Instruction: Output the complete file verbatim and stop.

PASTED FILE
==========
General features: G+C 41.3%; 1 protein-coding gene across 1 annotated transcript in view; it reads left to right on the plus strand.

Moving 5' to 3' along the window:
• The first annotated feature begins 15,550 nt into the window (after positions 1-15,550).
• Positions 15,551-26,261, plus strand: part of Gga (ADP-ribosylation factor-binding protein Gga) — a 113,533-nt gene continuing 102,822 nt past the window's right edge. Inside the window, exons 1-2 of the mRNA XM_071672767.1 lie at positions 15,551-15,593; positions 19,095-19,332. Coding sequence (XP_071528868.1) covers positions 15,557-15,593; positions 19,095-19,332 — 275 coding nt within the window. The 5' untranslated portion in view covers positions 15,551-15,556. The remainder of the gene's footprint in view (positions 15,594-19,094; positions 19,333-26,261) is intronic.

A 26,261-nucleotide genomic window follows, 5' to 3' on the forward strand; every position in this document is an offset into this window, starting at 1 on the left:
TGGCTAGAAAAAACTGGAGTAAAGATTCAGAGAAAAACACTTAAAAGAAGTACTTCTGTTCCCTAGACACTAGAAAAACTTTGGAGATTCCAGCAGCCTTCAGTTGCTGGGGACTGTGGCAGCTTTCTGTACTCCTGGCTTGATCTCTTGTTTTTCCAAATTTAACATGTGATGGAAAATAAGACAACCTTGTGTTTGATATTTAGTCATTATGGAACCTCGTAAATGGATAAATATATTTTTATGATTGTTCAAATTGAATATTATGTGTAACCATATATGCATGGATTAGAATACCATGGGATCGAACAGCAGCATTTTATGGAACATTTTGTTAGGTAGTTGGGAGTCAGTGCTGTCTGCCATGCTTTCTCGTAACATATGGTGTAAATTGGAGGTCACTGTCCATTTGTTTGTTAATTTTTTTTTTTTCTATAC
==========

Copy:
General features: G+C 41.3%; 1 protein-coding gene across 1 annotated transcript in view; it reads left to right on the plus strand.

Moving 5' to 3' along the window:
• The first annotated feature begins 15,550 nt into the window (after positions 1-15,550).
• Positions 15,551-26,261, plus strand: part of Gga (ADP-ribosylation factor-binding protein Gga) — a 113,533-nt gene continuing 102,822 nt past the window's right edge. Inside the window, exons 1-2 of the mRNA XM_071672767.1 lie at positions 15,551-15,593; positions 19,095-19,332. Coding sequence (XP_071528868.1) covers positions 15,557-15,593; positions 19,095-19,332 — 275 coding nt within the window. The 5' untranslated portion in view covers positions 15,551-15,556. The remainder of the gene's footprint in view (positions 15,594-19,094; positions 19,333-26,261) is intronic.

A 26,261-nucleotide genomic window follows, 5' to 3' on the forward strand; every position in this document is an offset into this window, starting at 1 on the left:
TGGCTAGAAAAAACTGGAGTAAAGATTCAGAGAAAAACACTTAAAAGAAGTACTTCTGTTCCCTAGACACTAGAAAAACTTTGGAGATTCCAGCAGCCTTCAGTTGCTGGGGACTGTGGCAGCTTTCTGTACTCCTGGCTTGATCTCTTGTTTTTCCAAATTTAACATGTGATGGAAAATAAGACAACCTTGTGTTTGATATTTAGTCATTATGGAACCTCGTAAATGGATAAATATATTTTTATGATTGTTCAAATTGAATATTATGTGTAACCATATATGCATGGATTAGAATACCATGGGATCGAACAGCAGCATTTTATGGAACATTTTGTTAGGTAGTTGGGAGTCAGTGCTGTCTGCCATGCTTTCTCGTAACATATGGTGTAAATTGGAGGTCACTGTCCATTTGTTTGTTAATTTTTTTTTTTTCTATAC